existed: there has been natural dyes as long as humans have made textiles.
It was our ancestors 6000 years ago who discovered indigo. Before that
there were mud dyes and various other dyes derived from the land and
plants. It’s strange knowing this and looking around and seeing that most
of the dyes on our clothes today are synthetic and made in factories. So a
challenge will always be communicating what we do and growing that message
of going back to the land and about the people.
The way we work is that nature guides the narrative. For example, during
a particularly wet year, the garments that come back from Isan might look a
little different, or the rainy days might make the process slower. It’s
been a challenge that we’ve really been happy to accept as it required us
to adapt to the circumstances and know that this is part of the “other way”
– working in harmony with the land, nature and the community.
Therefore, all of this affects how we release the collections and the
capsule lines, do post-production and quality control to ensure that the
garments are really wearable and last.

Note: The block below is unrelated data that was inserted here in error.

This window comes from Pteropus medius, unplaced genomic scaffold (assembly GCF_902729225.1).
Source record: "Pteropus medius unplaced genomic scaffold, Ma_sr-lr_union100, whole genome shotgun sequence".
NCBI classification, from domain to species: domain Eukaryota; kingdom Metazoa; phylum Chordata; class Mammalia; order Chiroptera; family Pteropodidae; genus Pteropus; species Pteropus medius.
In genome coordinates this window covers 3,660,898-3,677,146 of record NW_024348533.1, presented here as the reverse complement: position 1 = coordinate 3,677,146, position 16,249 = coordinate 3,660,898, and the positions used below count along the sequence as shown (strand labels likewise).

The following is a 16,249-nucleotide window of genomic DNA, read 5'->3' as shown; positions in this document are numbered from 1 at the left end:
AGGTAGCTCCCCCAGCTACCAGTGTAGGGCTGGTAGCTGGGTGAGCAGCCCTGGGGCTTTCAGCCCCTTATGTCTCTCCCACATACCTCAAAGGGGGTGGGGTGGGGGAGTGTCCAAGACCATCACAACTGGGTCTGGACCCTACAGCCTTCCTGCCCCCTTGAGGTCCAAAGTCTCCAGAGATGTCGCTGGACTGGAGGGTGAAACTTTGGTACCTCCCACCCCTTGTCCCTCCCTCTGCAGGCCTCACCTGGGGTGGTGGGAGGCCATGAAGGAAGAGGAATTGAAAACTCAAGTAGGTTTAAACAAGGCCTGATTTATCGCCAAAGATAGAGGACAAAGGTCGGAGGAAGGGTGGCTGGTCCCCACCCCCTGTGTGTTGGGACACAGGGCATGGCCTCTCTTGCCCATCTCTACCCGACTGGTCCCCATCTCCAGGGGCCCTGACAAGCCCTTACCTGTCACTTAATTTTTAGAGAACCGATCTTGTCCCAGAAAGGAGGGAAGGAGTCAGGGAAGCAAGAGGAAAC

It’s a new old model! How to “scale” to make things work, diversify and
evolve production so that it becomes a really sustainable model for
everyone involved and for the customers so that they’re able to experience
What is the label’s mission and what do you mean by empowering the
The mission is to find old knowledge that could disappear because it is
remote and exists with rural communities that are not part of the “system”
of fashion or development that is prevalent. We learn the knowledge and
make sure that we can share it, that the community is happy to do that and
that there is also a next generation to take on the knowledge. We then make
it accessible and approachable. Perhaps it is possible to empower the
communities through their own knowledge and not industrialization, which
has been the case for the last decades.
The mission is to find old knowledge that could disappear because
it is remote and exists with rural communities that are not part of the
“system”. Perhaps it is possible to empower the communities through their
own knowledge and not industrialization, which has been the case for the